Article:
Sharp edges, folds, inclined walls – the new Art Museum located on the premises of Michigan State University presents itself as an expressive sculpture with a pleated, stainless steel façade. Designed by the renowned Zaha Hadid Architects Office in London this building has more to offer than a striking exterior. Visitors to the impressive interior with it landscape of differently orchestrated rooms enter a three-storey foyer flooded with a pleasantly soft atmosphere of light made possible by the special execution of the skylight above the Feature Stair area: here the insulating glass panel OKAGEL from OKALUX diffuses the incident lightvenly into the room. Its attractive appearance in both daylight and artificial light blends perfectly in to the sophisticated architecture.
Michigan State University belongs to the largest and most important universities of the USA. The museum, which was built to shelter the extensive art collection of the university and to complement the many existing buildings for research and teaching on the campus was made possible through a donation by US billionaire Eli Broad. The competition was launched in 2007 and won by the office of Pritzker prize winner Zaha Hadid.
Inspired by the topography and site context comprised of an intricate system of paths, footways and visual connections, the architects developed a sharp-edged structure. The outer shell consists of glazed openings and pleated stainless steel panels whose folds and lamellas are oriented in different directions. Thus, the façade mirrors the surrounding network of routes with its many changes of direction making a clear contrast to the neighbouring university buildings in traditional brick.
The lanes and visual axis play an equally important architectural role in the interior of the museum. Zaha Hadid Architects created a variety of rooms which open up a large variation of design possibilities for the curators for permanent and temporary exhibitions. The building offers nearly 4,300 square meters for the display of artwork.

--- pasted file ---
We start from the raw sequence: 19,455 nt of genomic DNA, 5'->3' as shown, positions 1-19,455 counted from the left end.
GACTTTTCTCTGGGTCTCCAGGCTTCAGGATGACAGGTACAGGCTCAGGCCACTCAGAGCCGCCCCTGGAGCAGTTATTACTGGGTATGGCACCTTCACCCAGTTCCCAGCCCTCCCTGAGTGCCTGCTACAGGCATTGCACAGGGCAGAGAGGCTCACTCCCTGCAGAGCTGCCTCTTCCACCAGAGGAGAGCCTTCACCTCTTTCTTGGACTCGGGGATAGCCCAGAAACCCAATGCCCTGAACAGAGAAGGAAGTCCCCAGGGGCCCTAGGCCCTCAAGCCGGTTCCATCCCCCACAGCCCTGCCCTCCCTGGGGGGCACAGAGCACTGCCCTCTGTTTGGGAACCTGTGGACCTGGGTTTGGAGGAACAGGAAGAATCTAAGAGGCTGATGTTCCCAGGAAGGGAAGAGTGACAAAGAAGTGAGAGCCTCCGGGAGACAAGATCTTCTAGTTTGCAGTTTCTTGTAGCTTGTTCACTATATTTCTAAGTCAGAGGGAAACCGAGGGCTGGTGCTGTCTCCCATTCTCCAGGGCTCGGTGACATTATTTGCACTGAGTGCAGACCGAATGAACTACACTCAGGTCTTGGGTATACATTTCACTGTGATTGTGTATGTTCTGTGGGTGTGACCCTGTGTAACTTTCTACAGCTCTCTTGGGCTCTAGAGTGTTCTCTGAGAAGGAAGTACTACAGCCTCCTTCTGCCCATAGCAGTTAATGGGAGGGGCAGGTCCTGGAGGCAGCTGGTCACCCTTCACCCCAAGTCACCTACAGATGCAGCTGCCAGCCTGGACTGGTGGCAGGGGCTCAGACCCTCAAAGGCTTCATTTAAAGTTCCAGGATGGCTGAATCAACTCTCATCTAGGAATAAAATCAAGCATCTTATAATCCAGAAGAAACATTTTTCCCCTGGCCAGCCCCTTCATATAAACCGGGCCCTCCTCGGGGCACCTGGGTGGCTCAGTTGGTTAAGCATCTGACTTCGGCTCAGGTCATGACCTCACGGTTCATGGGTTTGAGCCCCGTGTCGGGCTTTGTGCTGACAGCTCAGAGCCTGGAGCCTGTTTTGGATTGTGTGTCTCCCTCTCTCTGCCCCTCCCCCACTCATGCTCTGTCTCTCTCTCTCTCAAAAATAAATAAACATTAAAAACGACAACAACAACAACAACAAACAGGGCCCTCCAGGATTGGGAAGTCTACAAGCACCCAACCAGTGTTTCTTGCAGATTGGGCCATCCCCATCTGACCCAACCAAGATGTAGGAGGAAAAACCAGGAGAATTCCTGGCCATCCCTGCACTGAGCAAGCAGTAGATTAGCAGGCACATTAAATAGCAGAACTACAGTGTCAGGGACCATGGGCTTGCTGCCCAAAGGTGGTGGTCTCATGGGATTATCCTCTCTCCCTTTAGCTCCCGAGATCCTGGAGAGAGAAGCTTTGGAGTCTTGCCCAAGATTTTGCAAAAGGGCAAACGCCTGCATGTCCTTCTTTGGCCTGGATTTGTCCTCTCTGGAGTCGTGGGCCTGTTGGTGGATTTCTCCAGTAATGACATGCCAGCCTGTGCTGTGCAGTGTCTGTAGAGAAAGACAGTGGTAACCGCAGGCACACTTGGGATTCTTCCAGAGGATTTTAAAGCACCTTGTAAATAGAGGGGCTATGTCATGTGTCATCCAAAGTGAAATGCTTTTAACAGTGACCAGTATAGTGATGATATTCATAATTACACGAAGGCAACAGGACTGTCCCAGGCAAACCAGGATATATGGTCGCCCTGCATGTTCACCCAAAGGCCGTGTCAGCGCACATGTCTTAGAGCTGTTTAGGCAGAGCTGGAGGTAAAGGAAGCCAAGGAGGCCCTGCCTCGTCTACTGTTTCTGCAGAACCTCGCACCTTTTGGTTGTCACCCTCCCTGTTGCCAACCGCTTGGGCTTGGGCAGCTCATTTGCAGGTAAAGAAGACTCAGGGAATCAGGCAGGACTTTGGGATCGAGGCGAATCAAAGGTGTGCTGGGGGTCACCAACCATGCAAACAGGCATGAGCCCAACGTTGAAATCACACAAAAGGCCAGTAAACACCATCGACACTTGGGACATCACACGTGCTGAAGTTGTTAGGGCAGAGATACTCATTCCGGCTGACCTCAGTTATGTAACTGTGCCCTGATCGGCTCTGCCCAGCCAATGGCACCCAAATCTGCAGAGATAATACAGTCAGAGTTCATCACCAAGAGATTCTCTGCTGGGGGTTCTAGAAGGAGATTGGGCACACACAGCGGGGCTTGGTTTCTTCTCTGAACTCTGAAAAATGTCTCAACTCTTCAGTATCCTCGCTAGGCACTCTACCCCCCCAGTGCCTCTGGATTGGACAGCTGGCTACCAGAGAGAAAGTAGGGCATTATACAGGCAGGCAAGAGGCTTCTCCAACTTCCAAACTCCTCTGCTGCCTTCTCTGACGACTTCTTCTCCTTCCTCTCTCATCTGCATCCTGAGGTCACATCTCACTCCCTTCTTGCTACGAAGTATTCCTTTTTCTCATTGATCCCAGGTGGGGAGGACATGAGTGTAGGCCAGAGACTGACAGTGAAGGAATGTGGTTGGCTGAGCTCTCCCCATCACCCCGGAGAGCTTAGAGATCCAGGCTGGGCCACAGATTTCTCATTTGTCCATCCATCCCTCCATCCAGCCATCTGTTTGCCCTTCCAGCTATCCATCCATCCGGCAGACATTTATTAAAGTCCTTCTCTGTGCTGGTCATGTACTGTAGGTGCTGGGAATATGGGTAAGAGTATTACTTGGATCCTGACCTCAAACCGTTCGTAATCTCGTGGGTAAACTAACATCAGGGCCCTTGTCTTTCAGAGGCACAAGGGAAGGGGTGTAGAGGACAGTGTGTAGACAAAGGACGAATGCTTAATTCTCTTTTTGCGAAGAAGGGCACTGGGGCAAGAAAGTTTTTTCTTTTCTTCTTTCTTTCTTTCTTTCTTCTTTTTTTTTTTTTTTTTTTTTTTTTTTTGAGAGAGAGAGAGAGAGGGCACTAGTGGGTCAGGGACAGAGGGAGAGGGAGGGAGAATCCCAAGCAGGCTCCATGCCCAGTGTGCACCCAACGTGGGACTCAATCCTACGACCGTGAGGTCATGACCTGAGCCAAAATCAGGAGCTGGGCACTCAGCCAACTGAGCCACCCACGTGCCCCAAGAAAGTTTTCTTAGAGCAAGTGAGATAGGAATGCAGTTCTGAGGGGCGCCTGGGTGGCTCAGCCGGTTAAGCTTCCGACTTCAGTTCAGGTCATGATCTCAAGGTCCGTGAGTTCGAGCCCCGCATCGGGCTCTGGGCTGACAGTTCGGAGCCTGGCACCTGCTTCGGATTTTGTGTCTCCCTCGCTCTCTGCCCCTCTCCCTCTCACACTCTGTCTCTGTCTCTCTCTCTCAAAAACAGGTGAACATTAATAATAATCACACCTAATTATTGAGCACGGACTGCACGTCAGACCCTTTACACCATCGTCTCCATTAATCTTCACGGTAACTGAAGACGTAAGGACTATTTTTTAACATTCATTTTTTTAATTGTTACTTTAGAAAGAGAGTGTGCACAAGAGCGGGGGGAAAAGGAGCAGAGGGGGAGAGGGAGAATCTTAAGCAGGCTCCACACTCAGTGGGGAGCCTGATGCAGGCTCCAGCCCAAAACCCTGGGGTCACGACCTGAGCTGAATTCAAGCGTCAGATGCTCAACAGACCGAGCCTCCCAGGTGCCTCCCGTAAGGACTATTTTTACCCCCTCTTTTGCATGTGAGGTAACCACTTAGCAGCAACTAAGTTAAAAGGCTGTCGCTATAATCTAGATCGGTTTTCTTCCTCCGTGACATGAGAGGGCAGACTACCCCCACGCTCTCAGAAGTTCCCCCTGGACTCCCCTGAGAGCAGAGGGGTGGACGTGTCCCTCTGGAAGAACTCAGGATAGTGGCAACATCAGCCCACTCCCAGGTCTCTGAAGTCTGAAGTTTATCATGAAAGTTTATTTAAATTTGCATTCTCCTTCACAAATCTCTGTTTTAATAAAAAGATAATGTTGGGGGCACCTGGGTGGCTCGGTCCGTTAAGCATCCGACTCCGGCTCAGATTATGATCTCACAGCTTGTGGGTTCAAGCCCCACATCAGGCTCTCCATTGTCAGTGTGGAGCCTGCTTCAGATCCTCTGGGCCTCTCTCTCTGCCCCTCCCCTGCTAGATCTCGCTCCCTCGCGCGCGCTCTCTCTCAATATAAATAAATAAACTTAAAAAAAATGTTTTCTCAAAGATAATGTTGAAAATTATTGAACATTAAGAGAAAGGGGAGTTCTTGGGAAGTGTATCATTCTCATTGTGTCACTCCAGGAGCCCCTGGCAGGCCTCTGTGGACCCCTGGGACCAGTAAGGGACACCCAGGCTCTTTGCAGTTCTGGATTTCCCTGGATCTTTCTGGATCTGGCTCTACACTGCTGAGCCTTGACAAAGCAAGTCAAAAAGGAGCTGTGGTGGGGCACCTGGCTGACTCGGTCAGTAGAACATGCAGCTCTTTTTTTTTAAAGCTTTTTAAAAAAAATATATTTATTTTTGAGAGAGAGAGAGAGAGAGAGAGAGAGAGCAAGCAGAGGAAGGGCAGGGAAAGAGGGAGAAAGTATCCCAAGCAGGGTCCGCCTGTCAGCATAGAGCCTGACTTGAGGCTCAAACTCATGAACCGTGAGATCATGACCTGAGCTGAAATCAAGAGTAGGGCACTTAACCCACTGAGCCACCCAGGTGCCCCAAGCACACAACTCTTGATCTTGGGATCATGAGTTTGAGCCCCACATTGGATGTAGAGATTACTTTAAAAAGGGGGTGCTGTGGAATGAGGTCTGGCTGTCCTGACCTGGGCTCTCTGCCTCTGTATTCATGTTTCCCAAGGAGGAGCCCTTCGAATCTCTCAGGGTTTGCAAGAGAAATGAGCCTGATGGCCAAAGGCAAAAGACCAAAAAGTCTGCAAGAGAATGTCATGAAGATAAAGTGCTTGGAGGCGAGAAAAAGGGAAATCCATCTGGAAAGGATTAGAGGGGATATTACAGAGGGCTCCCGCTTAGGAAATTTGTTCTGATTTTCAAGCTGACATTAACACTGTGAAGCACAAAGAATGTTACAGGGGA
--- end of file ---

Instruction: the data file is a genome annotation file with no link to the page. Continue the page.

Visitors enter the building either from the west or the east entrance. The light infused volume containing the Feature Stair connects all levels of the museum. The architects paid special attention to the execution of the glazed skylight the demands on which were not only the even diffusion of the incident light but the high insulation values of the glazing. An elegant appearance was also essential. The high performance insulating glass OKAGEL from OKALUX achieved these performance and aesthetic objectives. This glazing has a silica aerogel in the cavity which has extraordinary physical properties: the innovative material diffuses daylight evenly into the room. In addition, it has high heat and noise insulating properties. The lattice structure of the aerogels also prevents convection in the cavity – thus OKAGEL achieves consistently good heat insulation values, even in overhead glazing. Due to these properties, OKAGEL is especially well suited for use in buildings, in which the priority lies on optimal daylight conditions, energy efficiency and a high degree of user comfort – and the attractive appearance of the translucent panels fits excellently to a modern, high quality architectural language.
The Eli & Edythe Broad Art Museum opened its doors in November 2012. Since then, its visitors have been able to enjoy the variety of art as well as to explore the spectacular architecture with its exciting variations on room and light situations.